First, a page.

This article was published on February 4, 2020

Google accidentally shared your cloud video backups with strangers


Google accidentally shared your cloud video backups with strangers

Are you paranoid someone is watching the content you store in the cloud? You might be onto something. Google accidentally shared archives of some people’s videos with other Photos users for a brief period of time last year.

Yesterday, the company began alerting users that a “technical issue” in Google Takeout — an app that lets you download backups of your data from other Google software — caused videos stored in Photos to be “incorrectly exported” to other people’s archives, 9to5Google reports.

For the record, the Big G insists the issue solely affected users requesting Takeout exports between November 21 and 25 last year. Pretty gnarly. On the bright side, the issue has since been resolved.

The extent of the bug remains unclear. “One or more videos in your Google Photos account was affected by this issue,” reads a boilerplate notice sent to affected users.

The company is now asking users to delete any archives they might’ve downloaded between November 21 and 25, and perform another export. The notice further suggests archives downloaded during this timeframe may be incomplete, or contain other people’s content.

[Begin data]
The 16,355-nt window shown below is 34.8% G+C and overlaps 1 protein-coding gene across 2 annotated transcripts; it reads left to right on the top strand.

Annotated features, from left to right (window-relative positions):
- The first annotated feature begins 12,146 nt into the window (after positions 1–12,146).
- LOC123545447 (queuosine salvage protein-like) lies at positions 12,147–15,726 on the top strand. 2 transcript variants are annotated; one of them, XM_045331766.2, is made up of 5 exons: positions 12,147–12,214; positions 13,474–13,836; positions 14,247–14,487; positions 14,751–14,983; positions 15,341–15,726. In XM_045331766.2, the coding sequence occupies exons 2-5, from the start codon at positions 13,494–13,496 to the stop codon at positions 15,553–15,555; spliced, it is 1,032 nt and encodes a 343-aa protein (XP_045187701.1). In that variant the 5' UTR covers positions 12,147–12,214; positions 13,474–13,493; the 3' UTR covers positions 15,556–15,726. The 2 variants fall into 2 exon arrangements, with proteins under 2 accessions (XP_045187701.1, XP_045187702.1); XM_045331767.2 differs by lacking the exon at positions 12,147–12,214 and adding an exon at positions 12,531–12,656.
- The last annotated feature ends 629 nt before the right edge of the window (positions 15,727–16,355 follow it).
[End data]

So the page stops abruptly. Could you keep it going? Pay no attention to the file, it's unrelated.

The <3 of EU tech

The latest rumblings from the EU tech scene, a story from our wise ol' founder Boris, and some questionable AI art. It's free, every week, in your inbox. Sign up now!

Google says the glitch affected only 0.01 percent of users requesting a Takeout. The number is vague, but, for reference, Photos has over a billion installs on Android alone, which means there’s likely plenty of affected users.

“We are notifying people about a bug that may have affected users who used Google Takeout to export their Google Photos content between November 21 and November 25,” a company spokesperson told 9to5Google. “These users may have received either an incomplete archive, or videos — not photos — that were not theirs.”

“We fixed the underlying issue and have conducted an in-depth analysis to help prevent this from ever happening again,” the statement further read. “We are very sorry this happened.”

So are we, Google, so are we. Anyways, I guess this is yet another reminder to keep your risqué pics and clips off the cloud.

Get the TNW newsletter

Get the most important tech news in your inbox each week.

Also tagged with

Back to top